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Classics are books that are as relevant and popular now as in their own era. Have a glance through history when you scroll through our selection of time-tested Classics. You might re-discover a forgotten gem!
This edition of The Christmas Carol is one of a range of marvellous comic books created in the '50s and '60s now with artwork re-coloured and covers digitally enhanced for a new generation. Perfect bound at a terrifically good value price. A message from the publisher: We're delighted to re-introduce these marvellous comic books to new generations of readers who will surely enjoy them as fantastic tales of adventure and excitement but will also improve their reading skills as a result and be inspired to read the complete versions of many of these fine works. I sincerely hope that you enjoy these superb adaptations and are similarly inspired as I was, nearly 50 years ago - Jeff Brooks, CEO, Classic Comic Store Ltd Visit our '50 Classics Everyone Should Read' collection to discover more classic titles.
Set in Lawrence’s native Nottinghamshire, Sons and Lovers is a highly autobiographical and compelling portrayal of childhood, adolescence and the clash of generations. The marriage of Gertrude and Walter Morel has become a battleground. Repelled by her vulgar, choleric and sometimes violent drinker of a husband, delicate Gertrude devotes her life to her children, especially to her sons, William and Paul - determined they will not follow their father down the coal mines. Conflict is evitable when Paul seeks to escape his mother's suffocating grasp through relationships with women his own age but he is so emotionally bound to his mother that he has a difficult time of it. As Philip Larkin is reported to have written, aged 19 “I have been reading ‘Sons and Lovers’ and feel ready to die. If Lawrence had been killed after writing that book he’d still be England’s greatest novelist.” This book will rekindle your love for classic literature or ignite it for the first time if it hasn’t developed yet. It’s a beautifully tender and engrossing portrayal of familial love, sexual love and romantic love and all of their complexities. I adore it. Visit our '50 Classics Everyone Should Read' collection to discover more classic titles.
Charlotte Perkins Gilman was America’s foremost feminist thinker of the early twentieth century. Her most famous work, The Yellow Wallpaper, was first published in 1892 and still resonates with a powerful representation of mental health and issues around women’s creativity and self-expression. Its narrator is a middle-class woman married to a physician. Suffering from post-natal depression, her husband “does not believe that I am sick!” beyond having a “slightly hysterical tendency”. And so he and her brother (also a doctor) have decreed that she simply needs to take air and exercise and not work (i.e. write) until she is well again. Never mind that she believes that “congenial work with excitement and change, would do me good”. Her agency removed, she starts to see a woman in the wallpaper of her room. She sees the woman creeping and crawling, “all the time trying to climb through” - an act of escape the narrator follows, to her husband’s horror. With tremendous power, prescience and stark lyricism, this offers a cutting critique of the ways in which women are infantilised, and hampered by male institutions. Visit our 'Women's Words - 60+ works of feminist-minded fiction' to explore our collection of feminist-minded fiction from around the world, and across centuries.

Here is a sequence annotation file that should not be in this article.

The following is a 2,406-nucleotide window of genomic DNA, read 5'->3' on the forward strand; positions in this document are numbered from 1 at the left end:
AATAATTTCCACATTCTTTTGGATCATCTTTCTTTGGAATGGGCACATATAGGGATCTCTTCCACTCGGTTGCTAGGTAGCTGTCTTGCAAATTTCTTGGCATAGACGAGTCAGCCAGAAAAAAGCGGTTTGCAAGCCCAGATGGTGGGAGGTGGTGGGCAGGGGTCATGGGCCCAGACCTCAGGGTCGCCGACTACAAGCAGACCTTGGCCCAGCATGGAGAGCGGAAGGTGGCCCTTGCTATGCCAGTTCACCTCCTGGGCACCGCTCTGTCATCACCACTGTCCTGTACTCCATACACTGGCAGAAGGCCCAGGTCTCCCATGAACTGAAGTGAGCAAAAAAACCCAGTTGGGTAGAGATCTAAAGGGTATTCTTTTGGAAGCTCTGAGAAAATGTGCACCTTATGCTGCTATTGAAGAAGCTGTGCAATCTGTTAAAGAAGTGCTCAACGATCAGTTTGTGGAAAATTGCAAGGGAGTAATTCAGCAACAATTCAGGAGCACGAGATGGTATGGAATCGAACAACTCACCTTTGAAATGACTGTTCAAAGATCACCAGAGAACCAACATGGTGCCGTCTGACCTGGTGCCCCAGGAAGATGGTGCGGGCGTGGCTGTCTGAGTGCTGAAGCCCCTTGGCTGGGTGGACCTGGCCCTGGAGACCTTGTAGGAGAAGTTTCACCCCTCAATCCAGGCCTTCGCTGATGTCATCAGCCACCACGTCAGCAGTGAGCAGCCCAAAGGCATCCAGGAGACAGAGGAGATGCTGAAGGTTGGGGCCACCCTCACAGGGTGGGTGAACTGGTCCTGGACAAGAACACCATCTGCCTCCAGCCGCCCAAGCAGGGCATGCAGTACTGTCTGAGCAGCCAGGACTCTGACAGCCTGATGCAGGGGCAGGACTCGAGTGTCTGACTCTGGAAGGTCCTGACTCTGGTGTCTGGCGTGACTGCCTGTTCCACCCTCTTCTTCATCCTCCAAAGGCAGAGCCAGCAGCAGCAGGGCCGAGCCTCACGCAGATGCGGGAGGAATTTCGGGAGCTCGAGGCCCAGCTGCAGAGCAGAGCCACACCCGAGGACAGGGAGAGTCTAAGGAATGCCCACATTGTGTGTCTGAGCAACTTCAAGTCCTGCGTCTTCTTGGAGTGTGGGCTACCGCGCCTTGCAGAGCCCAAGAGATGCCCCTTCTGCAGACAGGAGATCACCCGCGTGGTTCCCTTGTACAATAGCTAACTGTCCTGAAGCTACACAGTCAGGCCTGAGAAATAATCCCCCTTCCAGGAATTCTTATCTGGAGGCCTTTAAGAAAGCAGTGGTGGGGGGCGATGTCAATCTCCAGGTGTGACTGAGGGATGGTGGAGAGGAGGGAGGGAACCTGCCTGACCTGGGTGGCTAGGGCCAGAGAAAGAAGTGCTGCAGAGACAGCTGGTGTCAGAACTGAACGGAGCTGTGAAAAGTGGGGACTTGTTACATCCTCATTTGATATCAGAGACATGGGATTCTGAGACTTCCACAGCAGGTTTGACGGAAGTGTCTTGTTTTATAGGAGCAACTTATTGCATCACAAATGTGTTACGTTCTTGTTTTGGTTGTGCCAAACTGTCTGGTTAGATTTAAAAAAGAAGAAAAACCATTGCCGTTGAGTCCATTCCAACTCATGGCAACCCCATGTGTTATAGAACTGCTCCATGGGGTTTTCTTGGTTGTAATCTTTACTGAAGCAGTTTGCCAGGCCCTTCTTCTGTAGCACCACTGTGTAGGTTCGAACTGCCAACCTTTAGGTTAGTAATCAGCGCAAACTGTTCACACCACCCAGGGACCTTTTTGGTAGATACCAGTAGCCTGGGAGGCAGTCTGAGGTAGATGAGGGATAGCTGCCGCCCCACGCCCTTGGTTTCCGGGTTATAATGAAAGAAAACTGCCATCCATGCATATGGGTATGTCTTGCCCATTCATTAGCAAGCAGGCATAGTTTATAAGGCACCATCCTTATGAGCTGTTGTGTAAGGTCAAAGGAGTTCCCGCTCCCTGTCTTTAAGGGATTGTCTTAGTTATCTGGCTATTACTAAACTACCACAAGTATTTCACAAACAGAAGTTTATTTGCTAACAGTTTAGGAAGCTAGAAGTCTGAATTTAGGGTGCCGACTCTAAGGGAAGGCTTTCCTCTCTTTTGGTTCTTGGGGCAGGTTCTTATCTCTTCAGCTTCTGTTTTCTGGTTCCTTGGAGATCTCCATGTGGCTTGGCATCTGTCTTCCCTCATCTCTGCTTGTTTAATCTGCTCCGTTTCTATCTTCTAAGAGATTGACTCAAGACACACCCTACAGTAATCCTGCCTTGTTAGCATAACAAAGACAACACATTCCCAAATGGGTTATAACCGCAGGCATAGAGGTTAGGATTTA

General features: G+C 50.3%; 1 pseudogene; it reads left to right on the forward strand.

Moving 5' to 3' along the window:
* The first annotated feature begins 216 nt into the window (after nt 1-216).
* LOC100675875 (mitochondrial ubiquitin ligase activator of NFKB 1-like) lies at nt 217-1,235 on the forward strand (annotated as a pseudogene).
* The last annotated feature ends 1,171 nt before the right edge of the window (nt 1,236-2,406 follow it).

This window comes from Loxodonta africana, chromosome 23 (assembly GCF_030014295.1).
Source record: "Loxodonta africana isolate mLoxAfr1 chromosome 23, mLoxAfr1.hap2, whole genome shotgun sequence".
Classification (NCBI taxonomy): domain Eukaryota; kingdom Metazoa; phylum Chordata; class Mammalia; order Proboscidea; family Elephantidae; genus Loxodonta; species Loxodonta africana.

No other edition offers extensive textual apparatus such as explanatory notes, plot summaries, particularly vital as stories are complex and interwoven. The Sultan Schahriar's misguided resolution to shelter himself from the possible infidelities on his wives leads to an outbreak of barbarity in his kingdoms and a reign of terror in his court, stopped only by the resourceful Scheherazade. The tales with which Scheherazade nightly postpones the muderous intent of the sultan have entered our language and our lives like no other collection of narratives before or since. Sinbad, Aladdin, Ali Baba: all make their spectacular entrance on to the stage of English literary history in the Arabian Nights Entertainments (1704-17). The stories contained in this `store house of ingenious fiction' initiate a pattern of literary reference and influence which today remains as powerful and intense as it was throughout the eighteenth and nineteenth centuries. This edition reproduces in its entirety the earliest English translation of the French orientalist Antoine Galland's Mille et une Nuits. This remained for over a century the only English translation of the story cycle, influencing an incalculable number of writers, and no other edition offers the complete text supplemented by full textual apparatus. ABOUT THE SERIES: For over 100 years Oxford World's Classics has made available the widest range of literature from around the globe. Each affordable volume reflects Oxford's commitment to scholarship, providing the most accurate text plus a wealth of other valuable features, including expert introductions by leading authorities, helpful notes to clarify the text, up-to-date bibliographies for further study, and much more.
First published in 1903, The Call of the Wild is widely regarded as Jack London's masterpiece. Based on London's experiences as a gold prospector in the Canadian wilderness and his ideas about nature and the struggle for existence, The Call of the Wild is a tale about unbreakable spirit and the fight for survival in the frozen Alaskan Klondike. It’s the story of Buck, a great dog, a Yukon sled dog. Buck's father was a huge Saint Bernard, and Buck's mother, a huge Scotch shepherd dog. He is shaggy, big of body, strong of muscle and stout of heart. Stolen from a California ranch and taken to live in the far glacier land of the North, he is put in a team of work dogs and made to carry the Yukon mail. It documents his journey and transformation from domesticity as the call of the wild takes him into her clutches. The Call of the Wild is an absorbing and enchanting tale of wild life, brutality, love and friendship from Buck’s point of view. Although shockingly harsh at times, it has moments of unexpected tenderness and I defy anyone not to fall in love with Buck. Visit our '50 Classics Everyone Should Read' collection to discover more classic titles.